What could the US election results mean for the UN?
What could the US election results mean for the UN?
By Sarah Cliffe
The election of Donald Trump as US president was a seismic event for Americans – those who celebrated and those who wept – and for the rest of the world. The currents that underpinned the result are neither new nor confined to the US: discontent with politics and economics as usual, lack of trust in elites and populist nationalism have been on the rise in many parts of the world. These were clearly expressed through the Brexit vote but also in social protests and electoral upsets worldwide, from the Philippines to South Africa to the Colombia referendum. For the United Nations, an organization that is in some ways both the elite club to end all elite clubs and the global voice of “we the peoples”, the new administration is likely to bring significant change.
There is much that we still do not understand about the new administration’s intentions. But irrespective of how the appointments and the new policy positions of the US play out at the UN, we argue that it is important to focus on action rather than reaction. This should include listening to the underlying messages of recent votes – in the US and elsewhere - not just focusing on which side won.
Here are four shifts we see coming at the UN because of the US elections, and two thoughts on how to navigate the coming stormy seas for all those who want to protect the values for which the UN stands:
- Expect a return of 2003-6 divisions, but with important new twists
- Brace for the need to bring climate change rapidly back up the international risk agenda
- Get ready for unpredictable dynamics on the highest profile cases in the security council, and all too predictable approaches on the lower profile situations
- Wait to see if pressure on the UN’s budget offers opportunity for positive reform
Thoughts on navigation:
- Recognise that elite conversations have their value but also their limits, and that this is a time for the UN to turn outwards;
- Reconnect with the intentions of the UN’s founders in delivering tangible results to address the aspirations, discontents and fears that fuel international instability.
- A return of 2003-6 divisions? – yes and no. This period saw deep contestation at the UN over the occupation of Iraq and the subsequent oil for food scandal, followed by an escalation in divisions over many political, security, economic, social and managerial issues after President George W. Bush appointed John Bolton as US Permanent Representative to the UN. On the one hand that era is likely to return even more strongly: Mr. Bolton’s policies were constrained by other countervailing forces in the Bush administration who saw value in multilateral diplomacy, whereas this time around most (although still not all) of the figures apparently under consideration for senior foreign policy and national security positions share a deep-seated antagonism to multilateral cooperation. Mr. Bolton himself is again one of their number. On the other hand, President-elect Trump’s professed admiration for President Vladimir Putin and other foreign leaders outside the normal orbit of US alliances, while auguring great risks on the human rights front in particular, may also create a fluidity internationally that can enable new agreements to emerge. The “Art of the Deal” as applied to the Security Council may send shivers down diplomatic spines, but it could open up avenues for action to break the impasse that has reigned since 2012 (if, and it is a big if, this does not become a new axis for encouraging increased authoritarianism worldwide under the guise of protecting US interests).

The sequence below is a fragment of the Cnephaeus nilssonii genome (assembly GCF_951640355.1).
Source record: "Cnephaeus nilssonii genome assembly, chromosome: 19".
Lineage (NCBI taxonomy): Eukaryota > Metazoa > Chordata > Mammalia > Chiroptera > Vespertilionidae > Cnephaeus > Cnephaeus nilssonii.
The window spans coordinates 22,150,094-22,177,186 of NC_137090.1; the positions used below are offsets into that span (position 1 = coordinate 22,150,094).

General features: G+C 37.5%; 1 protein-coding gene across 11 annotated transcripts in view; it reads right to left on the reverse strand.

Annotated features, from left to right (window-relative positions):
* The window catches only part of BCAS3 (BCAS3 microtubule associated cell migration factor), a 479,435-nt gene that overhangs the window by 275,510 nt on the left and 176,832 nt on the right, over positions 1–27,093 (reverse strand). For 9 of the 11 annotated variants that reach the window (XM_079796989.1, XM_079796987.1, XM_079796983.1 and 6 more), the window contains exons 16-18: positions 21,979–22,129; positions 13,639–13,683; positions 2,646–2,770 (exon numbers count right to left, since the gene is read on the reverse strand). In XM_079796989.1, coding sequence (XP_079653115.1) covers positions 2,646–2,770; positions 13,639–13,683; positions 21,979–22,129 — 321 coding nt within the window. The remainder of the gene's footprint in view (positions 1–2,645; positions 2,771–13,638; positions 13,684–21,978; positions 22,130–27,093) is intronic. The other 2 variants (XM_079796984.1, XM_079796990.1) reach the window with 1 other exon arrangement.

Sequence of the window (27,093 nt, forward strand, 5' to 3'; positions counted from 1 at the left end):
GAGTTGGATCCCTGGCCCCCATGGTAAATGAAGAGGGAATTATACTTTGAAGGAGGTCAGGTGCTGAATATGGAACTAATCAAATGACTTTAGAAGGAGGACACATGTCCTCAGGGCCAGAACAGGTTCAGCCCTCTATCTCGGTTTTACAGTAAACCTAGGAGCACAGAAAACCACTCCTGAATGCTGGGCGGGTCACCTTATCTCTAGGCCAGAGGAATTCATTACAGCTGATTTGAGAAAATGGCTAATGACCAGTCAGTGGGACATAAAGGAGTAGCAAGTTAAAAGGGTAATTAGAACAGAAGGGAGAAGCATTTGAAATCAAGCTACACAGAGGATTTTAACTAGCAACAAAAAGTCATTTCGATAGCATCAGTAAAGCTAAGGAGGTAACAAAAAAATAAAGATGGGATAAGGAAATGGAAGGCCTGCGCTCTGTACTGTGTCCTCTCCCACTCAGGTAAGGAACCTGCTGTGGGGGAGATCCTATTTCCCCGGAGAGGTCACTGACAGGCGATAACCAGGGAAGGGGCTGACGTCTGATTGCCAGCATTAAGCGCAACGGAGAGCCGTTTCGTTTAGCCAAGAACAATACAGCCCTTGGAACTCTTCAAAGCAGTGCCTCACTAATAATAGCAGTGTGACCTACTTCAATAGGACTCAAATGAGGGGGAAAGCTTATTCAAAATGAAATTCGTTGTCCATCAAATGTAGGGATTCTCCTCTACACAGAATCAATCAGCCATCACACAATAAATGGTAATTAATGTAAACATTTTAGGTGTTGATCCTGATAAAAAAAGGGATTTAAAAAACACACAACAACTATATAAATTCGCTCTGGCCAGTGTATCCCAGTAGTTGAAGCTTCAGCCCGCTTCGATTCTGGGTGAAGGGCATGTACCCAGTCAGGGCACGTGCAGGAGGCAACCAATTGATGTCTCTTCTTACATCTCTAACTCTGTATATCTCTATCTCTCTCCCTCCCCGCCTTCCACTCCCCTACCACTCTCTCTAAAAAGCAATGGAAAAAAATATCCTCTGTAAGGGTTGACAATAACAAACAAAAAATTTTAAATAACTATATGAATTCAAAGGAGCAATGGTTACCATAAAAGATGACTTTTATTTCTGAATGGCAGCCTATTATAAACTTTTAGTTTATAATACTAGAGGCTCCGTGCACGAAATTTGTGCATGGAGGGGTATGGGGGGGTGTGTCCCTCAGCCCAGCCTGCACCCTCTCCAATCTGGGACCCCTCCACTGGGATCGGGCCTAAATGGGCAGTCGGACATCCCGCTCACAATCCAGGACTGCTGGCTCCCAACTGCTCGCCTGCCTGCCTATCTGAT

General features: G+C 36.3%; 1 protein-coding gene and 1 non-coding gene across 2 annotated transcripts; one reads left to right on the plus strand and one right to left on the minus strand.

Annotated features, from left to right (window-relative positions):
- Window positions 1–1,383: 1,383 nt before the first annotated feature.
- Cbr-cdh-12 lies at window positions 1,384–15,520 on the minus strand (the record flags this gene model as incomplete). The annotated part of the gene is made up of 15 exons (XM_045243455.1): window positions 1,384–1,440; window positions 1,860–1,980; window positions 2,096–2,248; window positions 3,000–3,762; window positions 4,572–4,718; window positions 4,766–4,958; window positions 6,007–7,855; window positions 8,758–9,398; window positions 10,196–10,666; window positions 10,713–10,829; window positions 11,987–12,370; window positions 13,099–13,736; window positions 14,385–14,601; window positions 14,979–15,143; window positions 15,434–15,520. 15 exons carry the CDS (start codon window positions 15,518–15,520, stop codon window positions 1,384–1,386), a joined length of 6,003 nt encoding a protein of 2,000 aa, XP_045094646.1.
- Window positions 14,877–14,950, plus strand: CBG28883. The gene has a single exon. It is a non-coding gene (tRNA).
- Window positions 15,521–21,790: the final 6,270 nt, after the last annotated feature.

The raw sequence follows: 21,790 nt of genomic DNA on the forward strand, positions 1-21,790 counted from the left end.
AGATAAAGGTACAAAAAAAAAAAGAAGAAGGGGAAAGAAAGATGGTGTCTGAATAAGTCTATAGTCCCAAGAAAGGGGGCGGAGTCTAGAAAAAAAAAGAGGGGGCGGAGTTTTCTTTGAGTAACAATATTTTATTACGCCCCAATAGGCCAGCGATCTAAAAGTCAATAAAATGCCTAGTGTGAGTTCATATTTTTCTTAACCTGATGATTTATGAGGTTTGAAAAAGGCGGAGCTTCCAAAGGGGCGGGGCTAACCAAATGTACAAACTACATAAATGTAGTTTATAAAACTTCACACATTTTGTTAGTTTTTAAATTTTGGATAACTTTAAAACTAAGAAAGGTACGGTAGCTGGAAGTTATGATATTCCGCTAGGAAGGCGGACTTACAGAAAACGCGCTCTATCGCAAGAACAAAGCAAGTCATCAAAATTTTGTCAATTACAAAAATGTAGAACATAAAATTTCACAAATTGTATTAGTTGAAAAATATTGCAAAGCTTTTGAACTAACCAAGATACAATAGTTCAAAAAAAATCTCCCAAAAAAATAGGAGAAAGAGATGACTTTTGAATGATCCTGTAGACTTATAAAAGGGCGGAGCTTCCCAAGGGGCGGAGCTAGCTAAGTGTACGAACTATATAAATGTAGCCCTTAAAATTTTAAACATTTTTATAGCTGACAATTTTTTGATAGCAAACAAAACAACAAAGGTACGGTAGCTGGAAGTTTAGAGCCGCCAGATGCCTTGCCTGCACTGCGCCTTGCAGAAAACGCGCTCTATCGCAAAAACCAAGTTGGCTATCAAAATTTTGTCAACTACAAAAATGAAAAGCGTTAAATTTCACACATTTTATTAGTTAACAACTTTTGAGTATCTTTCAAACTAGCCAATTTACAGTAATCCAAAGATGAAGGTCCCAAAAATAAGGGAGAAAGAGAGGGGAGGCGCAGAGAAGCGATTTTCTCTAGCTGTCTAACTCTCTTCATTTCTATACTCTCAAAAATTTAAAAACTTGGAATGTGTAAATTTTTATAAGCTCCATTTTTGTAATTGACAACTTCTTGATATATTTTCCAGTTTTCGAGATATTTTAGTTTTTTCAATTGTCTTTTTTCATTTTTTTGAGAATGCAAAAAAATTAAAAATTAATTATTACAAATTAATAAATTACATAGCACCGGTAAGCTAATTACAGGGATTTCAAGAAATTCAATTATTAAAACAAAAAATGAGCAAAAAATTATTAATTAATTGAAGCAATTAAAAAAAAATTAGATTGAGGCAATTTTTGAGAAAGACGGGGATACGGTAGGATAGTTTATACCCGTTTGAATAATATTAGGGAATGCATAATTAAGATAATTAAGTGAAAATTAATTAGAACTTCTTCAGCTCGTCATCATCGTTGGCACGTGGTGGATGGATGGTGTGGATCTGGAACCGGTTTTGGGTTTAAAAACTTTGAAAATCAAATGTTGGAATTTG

- A shift from seeing agreements on climate change and development as successes under the UN’s belt that free up time for the incoming secretary general and member states to work on failures in the peace and security arena - to a rapid risk of unravelling of the Paris Agreement. The measures in President-elect Trump’s 100 day plan include lifting regulations on shale, oil, natural gas, clean coal, approving the Keystone pipeline, and withdrawing “billions” of dollars in UN climate change funding. The domestic measures would surely make it impossible for the US to meet its 2025 climate change commitments and certainly to scale up 2030 targets – and while the billions of dollars in reality do not exist, there are short-term measures the US could take to damage the UN Framework Convention on Climate Change (UNFCCC). Whatever the upshot of these campaign pledges, it seems likely that Secretary-General designate Antonio Guterres will need to spend more time defending and keeping alive the Paris agreement than he would have anticipated before last Tuesday night. The mood in Marrakech this week seems to have been strong and steady from other countries in maintaining commitments, including India and China, and this is crucial. But voices within the US will be as important as steadfastness from the rest of the world, with the key being that Paris is seen as key to the national interests of all its signatories. Here approaches worth trying are working more closely with US business to convey the growth and job opportunities from the climate change agenda, from a combination of the infrastructure stimulus proposed by the president elect with technologies that could maintain the US’s leading climate change role; as well as focusing on the links between climate change and global security.